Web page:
ACLU-TN Secures Access to Attorneys for Knox County Youth Charged with Truancy
NASHVILLE – The American Civil Liberties Union of Tennessee has secured a court order allowing a Knoxville nonprofit organization providing pro bono legal services to youth charged with truancy to maintain a presence at the Knox County juvenile court building. Knox County had previously denied the group the ability to speak with potential clients or to distribute materials at the courthouse. The organization will be present at the courthouse beginning Monday, October 5.
“We are pleased that Knox County is now allowing the Lawyers Education Advocacy Project access to young people who need their help,” said Thomas H. Castelli, ACLU-TN legal director. “Not only does the court order protect the group’s free speech rights, it ensures that at-risk youth can have an attorney during court appearances. Having a lawyer can make the court process less traumatizing for children and help them access the resources they need to overcome the challenges leading to truancy in the first place.”
Truancy cases are prosecuted by the Knox County District Attorney General’s office and a young person found guilty can be placed on strict probation, fined, required to do community service, lose his or her driver’s license and even be placed in state custody. Under current Tennessee law such students are not entitled to an appointed attorney.
The Lawyers Education Advocacy Project (LEAP) is a Knoxville nonprofit whose mission is to provide pro bono legal advice and representation to children charged with truancy in Knox County and pro bono legal advice to their parents. In the fall of 2014, LEAP proposed making attorneys available in the lobby of the juvenile court building on days when the court heard truancy cases in order to offer free legal representation to students accused of truancy. LEAP also requested that its “know-your-rights” brochures be made available in the lobby, along with brochures offering other services to youth. Knox County initially denied LEAP’s request.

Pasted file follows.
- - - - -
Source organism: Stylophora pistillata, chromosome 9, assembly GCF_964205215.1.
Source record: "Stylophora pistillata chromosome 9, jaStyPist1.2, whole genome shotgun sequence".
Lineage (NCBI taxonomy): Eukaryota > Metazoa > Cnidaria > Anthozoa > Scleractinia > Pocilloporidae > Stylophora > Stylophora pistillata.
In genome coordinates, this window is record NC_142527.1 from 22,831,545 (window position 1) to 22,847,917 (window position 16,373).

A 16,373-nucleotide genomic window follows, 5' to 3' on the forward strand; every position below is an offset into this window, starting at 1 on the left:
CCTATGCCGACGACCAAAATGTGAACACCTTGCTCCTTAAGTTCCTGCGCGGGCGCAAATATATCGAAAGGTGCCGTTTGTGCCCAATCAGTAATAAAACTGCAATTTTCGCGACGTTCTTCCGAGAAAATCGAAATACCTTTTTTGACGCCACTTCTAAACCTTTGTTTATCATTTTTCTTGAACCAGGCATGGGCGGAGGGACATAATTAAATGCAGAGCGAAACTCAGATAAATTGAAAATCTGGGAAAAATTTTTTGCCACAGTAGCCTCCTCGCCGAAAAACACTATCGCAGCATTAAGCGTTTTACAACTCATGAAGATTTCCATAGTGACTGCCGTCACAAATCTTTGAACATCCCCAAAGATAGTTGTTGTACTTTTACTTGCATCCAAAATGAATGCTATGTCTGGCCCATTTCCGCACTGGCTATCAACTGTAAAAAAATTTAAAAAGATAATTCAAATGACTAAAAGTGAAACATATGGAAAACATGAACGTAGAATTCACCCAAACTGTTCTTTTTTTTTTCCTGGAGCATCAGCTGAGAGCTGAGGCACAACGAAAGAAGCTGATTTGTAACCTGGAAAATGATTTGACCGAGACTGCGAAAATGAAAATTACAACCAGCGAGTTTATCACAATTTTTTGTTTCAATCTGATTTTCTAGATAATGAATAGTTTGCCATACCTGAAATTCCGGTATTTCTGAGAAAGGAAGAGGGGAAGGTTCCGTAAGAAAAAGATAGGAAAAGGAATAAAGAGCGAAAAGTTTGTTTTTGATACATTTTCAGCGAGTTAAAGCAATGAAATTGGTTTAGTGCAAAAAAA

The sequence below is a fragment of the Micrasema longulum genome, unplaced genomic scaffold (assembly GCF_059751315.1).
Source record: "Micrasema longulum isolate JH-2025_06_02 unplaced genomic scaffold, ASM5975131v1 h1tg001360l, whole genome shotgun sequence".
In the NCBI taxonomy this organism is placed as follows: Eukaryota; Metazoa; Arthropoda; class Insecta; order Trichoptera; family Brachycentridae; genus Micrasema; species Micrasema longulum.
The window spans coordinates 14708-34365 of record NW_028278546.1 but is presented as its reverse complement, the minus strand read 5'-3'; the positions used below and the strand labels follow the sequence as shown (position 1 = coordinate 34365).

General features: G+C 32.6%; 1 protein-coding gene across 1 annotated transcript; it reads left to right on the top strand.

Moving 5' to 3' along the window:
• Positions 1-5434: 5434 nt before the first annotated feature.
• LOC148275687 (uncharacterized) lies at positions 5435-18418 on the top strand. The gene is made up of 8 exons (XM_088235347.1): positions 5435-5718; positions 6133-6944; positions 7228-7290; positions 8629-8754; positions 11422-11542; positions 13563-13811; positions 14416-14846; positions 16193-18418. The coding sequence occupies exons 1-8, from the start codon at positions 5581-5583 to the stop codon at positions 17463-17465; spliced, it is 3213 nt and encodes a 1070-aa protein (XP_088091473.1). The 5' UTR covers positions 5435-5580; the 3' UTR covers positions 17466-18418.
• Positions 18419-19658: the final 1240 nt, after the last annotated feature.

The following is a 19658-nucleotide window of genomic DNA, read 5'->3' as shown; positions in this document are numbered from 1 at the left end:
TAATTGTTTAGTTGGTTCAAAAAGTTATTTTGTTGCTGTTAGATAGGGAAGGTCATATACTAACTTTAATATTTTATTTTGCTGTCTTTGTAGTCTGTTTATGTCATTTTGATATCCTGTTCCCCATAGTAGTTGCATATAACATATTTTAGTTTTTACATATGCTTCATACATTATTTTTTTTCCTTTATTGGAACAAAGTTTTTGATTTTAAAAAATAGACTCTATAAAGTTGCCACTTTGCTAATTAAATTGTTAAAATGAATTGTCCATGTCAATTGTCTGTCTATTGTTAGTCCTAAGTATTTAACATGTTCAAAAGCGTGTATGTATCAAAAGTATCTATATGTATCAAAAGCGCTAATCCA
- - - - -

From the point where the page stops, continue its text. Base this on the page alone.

On January 27, 2015, the ACLU of Tennessee sent a letter to the Knox County legal department explaining that prohibiting the LEAP lawyers while allowing other nonprofits access to the courthouse amounted to content-based discrimination, violating the group’s constitutional right to free speech. After more than six months of negotiations, ACLU-TN secured a court order articulating LEAP’s right to offer pro bono legal services to young people charged with truancy and their families, to provide know-your-truancy-rights information, and to use courthouse space to meet with potential clients.
“This victory is a step in the right direction toward ensuring access to justice for Tennessee’s schoolchildren,” said Hedy Weinberg, ACLU-TN executive director. “Nationally there is a disturbing trend toward children—particularly our most vulnerable children—being funneled out of the public school system and into the juvenile and criminal justice systems. Securing LEAP’s presence in the Knox County courthouse brings us one step closer to reversing Tennessee’s school-to-prison pipeline.”
This effort is part of ACLU-TN’s Campaign for Smart Justice, which advocates for a criminal justice system that fosters public safety and fiscal responsibility by reducing mass incarceration and ensuring police accountability.
Attorneys from the Lawyers Education Advocacy Project (LEAP) will be present at the Carey E. Garrett Juvenile Court Building on truancy hearing days beginning October 5. Young people charged with truancy and their families can request free legal assistance from LEAP at the courthouse or contact LEAP at (865) 974-1481 or firstname.lastname@example.org.
ACLU-TN’s initial letter to Knox County can be found here.
The court order can be found here.
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The American Civil Liberties Union is a nonprofit organization whose mission is to defend and preserve the individual rights and liberties guaranteed to every person in this country by the Constitution and laws of the United States of America.
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Youth are still developing, so as a result society treats kids and adults differently in several contexts, such as driving and serving in the military. Yet in the criminal justice system, we treat youth as adults.